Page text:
I believe that
building a family feel in a church is positive. I hope that
the church can help parents and youth to value each person's own
judgments and perspectives. I hope the church may help
facilitate interaction between parents and other church adults,
too. I think this may be done in a number of ways:
Ministry Projects: (cleaning days, food pantries,
sports camps, missions trips, inner-city outreaches, clown
ministry teams, and various other ministry teams) These
projects give purpose and reason to interact with each other.
Ministry teams become task-oriented small groups. We've said
for years that clowning bridges the generation gap. It
allows for a common interest, and a common ministry objective.
People become friends as they join together to accomplish
something of purpose.
Outings: (baseball trips to a professional sports
team, fishing trips, church picnics--kids love trying to beat us
old fogies in volleyball, softball, etc., family campouts)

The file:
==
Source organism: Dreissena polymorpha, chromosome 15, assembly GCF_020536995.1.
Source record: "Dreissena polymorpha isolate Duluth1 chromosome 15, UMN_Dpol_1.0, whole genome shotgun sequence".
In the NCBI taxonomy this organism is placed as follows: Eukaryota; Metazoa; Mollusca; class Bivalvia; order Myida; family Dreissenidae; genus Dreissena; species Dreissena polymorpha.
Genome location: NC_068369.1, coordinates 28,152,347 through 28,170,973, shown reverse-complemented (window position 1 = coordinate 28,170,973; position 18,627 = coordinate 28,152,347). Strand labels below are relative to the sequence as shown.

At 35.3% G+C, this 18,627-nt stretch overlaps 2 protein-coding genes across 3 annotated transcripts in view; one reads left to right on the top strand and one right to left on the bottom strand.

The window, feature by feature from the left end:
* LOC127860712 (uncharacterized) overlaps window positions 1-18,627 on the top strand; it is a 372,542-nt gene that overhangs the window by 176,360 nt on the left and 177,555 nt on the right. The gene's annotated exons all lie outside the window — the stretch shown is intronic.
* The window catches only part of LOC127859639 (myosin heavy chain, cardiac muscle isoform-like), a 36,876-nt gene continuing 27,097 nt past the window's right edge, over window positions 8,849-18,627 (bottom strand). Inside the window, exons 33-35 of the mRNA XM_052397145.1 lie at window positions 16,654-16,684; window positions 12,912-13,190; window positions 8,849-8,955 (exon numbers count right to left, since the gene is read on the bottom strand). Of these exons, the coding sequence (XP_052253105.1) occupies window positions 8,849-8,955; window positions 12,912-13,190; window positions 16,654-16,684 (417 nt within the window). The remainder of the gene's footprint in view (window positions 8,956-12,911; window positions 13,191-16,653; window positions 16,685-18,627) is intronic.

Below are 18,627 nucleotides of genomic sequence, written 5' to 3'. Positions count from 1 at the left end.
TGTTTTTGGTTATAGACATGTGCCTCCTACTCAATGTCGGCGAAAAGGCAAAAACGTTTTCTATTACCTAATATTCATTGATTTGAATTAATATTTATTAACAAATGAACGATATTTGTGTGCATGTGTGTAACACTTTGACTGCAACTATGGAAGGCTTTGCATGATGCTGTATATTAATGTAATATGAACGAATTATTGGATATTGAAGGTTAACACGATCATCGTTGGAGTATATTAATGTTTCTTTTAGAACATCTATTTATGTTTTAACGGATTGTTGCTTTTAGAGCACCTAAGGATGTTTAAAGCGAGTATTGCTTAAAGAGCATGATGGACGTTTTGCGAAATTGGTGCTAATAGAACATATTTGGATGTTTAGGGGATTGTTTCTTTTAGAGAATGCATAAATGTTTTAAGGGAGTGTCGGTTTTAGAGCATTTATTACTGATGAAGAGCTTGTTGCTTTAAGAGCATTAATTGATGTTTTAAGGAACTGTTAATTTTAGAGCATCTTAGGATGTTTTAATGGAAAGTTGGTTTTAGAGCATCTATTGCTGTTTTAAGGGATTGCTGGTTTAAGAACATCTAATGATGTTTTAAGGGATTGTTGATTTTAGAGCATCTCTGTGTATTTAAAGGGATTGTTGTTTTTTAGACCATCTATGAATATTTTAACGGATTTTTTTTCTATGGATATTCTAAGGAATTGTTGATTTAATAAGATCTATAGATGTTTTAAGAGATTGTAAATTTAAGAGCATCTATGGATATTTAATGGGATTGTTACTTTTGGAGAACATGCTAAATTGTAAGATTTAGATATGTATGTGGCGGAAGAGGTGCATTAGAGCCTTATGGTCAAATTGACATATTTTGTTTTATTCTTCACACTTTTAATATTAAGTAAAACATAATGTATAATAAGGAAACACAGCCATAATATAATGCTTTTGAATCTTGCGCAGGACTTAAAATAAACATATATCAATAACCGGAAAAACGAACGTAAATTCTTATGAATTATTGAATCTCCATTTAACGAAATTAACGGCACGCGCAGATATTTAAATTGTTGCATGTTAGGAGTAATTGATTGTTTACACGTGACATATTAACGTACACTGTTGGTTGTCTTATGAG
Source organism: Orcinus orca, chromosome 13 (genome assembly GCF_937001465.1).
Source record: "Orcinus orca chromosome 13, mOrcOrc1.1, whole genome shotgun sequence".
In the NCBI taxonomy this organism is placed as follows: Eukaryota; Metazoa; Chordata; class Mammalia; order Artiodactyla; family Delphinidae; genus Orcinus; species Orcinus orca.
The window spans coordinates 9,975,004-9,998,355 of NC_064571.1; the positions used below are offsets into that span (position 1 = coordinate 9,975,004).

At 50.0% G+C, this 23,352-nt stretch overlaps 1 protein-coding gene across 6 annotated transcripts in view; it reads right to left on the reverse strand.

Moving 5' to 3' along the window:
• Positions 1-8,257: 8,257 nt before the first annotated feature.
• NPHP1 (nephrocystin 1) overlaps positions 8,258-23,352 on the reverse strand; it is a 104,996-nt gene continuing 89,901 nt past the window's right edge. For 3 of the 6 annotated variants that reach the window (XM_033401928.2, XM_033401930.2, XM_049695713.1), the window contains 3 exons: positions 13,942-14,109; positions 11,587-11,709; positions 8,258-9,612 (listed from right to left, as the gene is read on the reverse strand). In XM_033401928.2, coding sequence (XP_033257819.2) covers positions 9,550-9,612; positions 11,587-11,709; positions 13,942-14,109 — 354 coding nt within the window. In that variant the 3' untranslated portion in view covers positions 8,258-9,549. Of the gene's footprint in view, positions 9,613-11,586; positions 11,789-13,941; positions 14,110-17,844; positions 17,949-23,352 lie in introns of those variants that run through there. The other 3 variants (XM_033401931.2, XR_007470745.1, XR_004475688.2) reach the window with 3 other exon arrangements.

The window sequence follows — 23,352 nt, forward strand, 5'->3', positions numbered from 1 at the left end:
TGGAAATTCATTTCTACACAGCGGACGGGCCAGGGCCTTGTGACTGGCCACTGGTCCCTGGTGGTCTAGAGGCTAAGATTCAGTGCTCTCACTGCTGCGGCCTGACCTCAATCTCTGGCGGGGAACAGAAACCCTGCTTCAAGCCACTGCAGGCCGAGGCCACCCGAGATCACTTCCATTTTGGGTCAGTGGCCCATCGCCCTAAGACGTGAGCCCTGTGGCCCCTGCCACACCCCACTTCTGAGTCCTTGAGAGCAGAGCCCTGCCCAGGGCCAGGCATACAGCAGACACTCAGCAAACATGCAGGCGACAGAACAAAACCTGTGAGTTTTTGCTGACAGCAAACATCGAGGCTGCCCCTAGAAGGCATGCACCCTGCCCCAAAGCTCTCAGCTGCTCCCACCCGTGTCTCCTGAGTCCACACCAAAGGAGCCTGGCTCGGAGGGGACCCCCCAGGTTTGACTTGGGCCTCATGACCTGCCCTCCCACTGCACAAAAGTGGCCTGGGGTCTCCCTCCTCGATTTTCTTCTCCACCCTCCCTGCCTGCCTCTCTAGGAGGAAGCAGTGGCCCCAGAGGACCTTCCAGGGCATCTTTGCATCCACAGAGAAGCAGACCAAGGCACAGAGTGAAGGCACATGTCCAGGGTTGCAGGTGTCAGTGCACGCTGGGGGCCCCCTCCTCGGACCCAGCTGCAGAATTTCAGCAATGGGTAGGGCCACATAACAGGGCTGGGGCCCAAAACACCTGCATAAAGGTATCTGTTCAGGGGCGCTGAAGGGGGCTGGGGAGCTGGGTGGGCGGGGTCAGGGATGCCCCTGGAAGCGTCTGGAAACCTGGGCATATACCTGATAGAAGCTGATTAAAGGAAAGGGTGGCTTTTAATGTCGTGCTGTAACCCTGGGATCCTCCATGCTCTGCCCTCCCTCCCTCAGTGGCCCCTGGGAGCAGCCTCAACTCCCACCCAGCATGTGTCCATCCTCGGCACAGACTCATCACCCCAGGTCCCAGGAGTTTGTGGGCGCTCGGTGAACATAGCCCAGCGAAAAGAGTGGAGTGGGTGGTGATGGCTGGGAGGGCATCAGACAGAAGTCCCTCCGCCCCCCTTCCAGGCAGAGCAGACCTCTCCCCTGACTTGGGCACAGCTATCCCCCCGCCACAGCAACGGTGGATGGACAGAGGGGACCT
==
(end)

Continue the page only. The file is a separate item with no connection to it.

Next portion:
People joke about dad and son sitting in front of the T.V.
football game every Sunday, but honestly, I think it's great.
Sports (or any number of things) that bring parents and kids
together to view something, and to interact with each other
(...even if it's in unintelligible grunts) seems to be a positive
to me. The event is simply a reason for families to be
together and have a base to begin communicating from.
Specialty Sunday School Classes: These can
discuss the culture of today, how to live in it, and show Jesus to
the post-modern culture. This is something I think youth
should understand. This is something I think
all-their-lives-Christian-adults generally have no concept
In your question,
you said, the premise is that 'traditional' youth ministries pull
youth out of the church away from the adults with the long-term
result being a loss of interest in church/Christ. This could
be but I don't think that the answer is to pull youth INTO
adult services that they don't relate to. I think THAT will
result in a long-term loss of interest in church/Christ.
I believe that
people equate the relevancy of the method to the relevancy of the